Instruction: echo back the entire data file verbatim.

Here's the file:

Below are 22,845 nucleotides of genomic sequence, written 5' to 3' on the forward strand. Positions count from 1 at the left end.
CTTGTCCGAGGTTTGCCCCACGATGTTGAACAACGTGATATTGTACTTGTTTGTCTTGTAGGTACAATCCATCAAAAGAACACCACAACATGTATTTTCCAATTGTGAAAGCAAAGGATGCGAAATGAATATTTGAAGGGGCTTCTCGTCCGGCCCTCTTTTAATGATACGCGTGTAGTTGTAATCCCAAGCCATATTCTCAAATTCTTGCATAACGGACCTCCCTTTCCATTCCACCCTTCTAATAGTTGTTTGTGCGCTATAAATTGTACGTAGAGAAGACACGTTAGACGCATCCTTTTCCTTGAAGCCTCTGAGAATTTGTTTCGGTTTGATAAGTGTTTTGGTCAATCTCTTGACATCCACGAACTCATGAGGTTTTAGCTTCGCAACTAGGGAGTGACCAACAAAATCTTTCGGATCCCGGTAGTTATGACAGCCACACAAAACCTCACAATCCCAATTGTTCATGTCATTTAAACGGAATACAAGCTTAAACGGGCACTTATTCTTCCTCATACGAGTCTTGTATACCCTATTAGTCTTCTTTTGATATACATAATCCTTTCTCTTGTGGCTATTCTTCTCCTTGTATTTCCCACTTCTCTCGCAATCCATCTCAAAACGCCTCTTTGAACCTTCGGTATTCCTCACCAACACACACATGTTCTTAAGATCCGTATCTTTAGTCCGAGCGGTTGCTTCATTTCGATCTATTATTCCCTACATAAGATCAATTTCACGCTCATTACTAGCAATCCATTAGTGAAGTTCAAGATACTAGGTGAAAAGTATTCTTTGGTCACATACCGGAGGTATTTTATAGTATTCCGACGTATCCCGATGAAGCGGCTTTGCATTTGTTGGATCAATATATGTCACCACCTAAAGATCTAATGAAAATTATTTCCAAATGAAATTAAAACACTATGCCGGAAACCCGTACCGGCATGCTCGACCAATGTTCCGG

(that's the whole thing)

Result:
Below are 22,845 nucleotides of genomic sequence, written 5' to 3' on the forward strand. Positions count from 1 at the left end.
CTTGTCCGAGGTTTGCCCCACGATGTTGAACAACGTGATATTGTACTTGTTTGTCTTGTAGGTACAATCCATCAAAAGAACACCACAACATGTATTTTCCAATTGTGAAAGCAAAGGATGCGAAATGAATATTTGAAGGGGCTTCTCGTCCGGCCCTCTTTTAATGATACGCGTGTAGTTGTAATCCCAAGCCATATTCTCAAATTCTTGCATAACGGACCTCCCTTTCCATTCCACCCTTCTAATAGTTGTTTGTGCGCTATAAATTGTACGTAGAGAAGACACGTTAGACGCATCCTTTTCCTTGAAGCCTCTGAGAATTTGTTTCGGTTTGATAAGTGTTTTGGTCAATCTCTTGACATCCACGAACTCATGAGGTTTTAGCTTCGCAACTAGGGAGTGACCAACAAAATCTTTCGGATCCCGGTAGTTATGACAGCCACACAAAACCTCACAATCCCAATTGTTCATGTCATTTAAACGGAATACAAGCTTAAACGGGCACTTATTCTTCCTCATACGAGTCTTGTATACCCTATTAGTCTTCTTTTGATATACATAATCCTTTCTCTTGTGGCTATTCTTCTCCTTGTATTTCCCACTTCTCTCGCAATCCATCTCAAAACGCCTCTTTGAACCTTCGGTATTCCTCACCAACACACACATGTTCTTAAGATCCGTATCTTTAGTCCGAGCGGTTGCTTCATTTCGATCTATTATTCCCTACATAAGATCAATTTCACGCTCATTACTAGCAATCCATTAGTGAAGTTCAAGATACTAGGTGAAAAGTATTCTTTGGTCACATACCGGAGGTATTTTATAGTATTCCGACGTATCCCGATGAAGCGGCTTTGCATTTGTTGGATCAATATATGTCACCACCTAAAGATCTAATGAAAATTATTTCCAAATGAAATTAAAACACTATGCCGGAAACCCGTACCGGCATGCTCGACCAATGTTCCGG